BRAIN FOOD: Speaking out - Sir Trevor McDonald, Broadcaster

BRAIN FOOD: Speaking out - Sir Trevor McDonald, Broadcaster - Britain's favourite newsreader, now approaching the autumn of his career, rightly basks in the roseate glow that befits a man of humble origins who is becoming a national treasure. Forgive the florid prose, but, you see, I have just listened to Sir Trevor revelling in the delights of the English language.

by Khalid Aziz, chairman of spoken communications specialist, TheAziz Corporation - www.azizcorp.com
Last Updated: 31 Aug 2010

Britain's favourite newsreader, now approaching the autumn of his career, rightly basks in the roseate glow that befits a man of humble origins who is becoming a national treasure. Forgive the florid prose, but, you see, I have just listened to Sir Trevor revelling in the delights of the English language.

He was giving a lecture entitled 'Education and the Media' at the Royal Society of Arts. An accomplished performer in the TV studio, Sir Trevor looked a little ill-at-ease as he surveyed the serried ranks of earnest beards that eagerly awaited him. Perhaps it was because expectations had been further raised by the honorary fellowship just conferred on him by the college president.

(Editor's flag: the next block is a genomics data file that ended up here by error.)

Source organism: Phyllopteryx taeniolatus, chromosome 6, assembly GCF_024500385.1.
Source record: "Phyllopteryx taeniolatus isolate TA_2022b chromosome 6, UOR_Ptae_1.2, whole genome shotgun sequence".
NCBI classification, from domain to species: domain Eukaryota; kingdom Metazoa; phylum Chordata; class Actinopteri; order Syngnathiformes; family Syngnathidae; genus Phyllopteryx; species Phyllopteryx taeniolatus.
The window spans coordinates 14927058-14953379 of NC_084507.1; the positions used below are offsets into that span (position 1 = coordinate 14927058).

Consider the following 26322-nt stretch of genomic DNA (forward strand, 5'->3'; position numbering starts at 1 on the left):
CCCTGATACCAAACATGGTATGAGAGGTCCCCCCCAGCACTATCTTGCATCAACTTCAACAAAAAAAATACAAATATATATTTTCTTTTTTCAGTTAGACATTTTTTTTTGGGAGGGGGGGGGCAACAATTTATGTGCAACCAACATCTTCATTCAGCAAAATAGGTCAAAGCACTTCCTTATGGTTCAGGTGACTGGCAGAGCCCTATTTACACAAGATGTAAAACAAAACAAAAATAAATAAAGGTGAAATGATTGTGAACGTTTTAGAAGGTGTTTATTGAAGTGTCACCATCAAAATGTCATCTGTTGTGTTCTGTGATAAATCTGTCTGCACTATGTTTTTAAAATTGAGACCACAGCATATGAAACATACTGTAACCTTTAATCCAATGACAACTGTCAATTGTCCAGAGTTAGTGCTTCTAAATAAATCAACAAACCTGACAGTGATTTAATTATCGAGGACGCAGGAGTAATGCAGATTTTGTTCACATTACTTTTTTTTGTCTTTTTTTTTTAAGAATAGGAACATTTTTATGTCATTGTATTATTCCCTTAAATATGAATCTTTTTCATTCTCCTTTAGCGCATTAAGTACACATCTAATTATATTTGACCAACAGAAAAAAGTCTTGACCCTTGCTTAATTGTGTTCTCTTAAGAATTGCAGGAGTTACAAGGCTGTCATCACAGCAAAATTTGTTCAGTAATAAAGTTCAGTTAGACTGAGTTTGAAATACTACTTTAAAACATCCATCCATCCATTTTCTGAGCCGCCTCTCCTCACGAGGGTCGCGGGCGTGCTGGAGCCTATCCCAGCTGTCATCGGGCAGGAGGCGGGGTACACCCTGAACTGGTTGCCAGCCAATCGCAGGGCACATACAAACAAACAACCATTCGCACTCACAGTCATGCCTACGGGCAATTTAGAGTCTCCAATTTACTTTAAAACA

I thought he might get straight into how television is now seen as little more than a dumbed-down sideshow. Instead, we were treated to a meander through McDonald's youth and his early love for English literature in colonial Trinidad, where an itinerant bookseller brought his wares on a bicycle once a fortnight. His lecture was sprinkled with quotes from Thackeray, Wordsworth and Wilde. Not that all were clear - he needs to watch his enunciation: clair when he meant clear and tromotise for traumatise. But all the newsreader's tricks were there: great hand movements and terrific timing. I thought he was too flowery and not hard-hitting enough, but one after another in the audience said they'd really enjoyed it.

Key moment: West Indian author CLR James apparently read Vanity Fair at the age of eight.

Key lesson: Watch out for bad habits of enunciation. They can throw an audience.

Silver tongue or foot in mouth?: Silver tongue.

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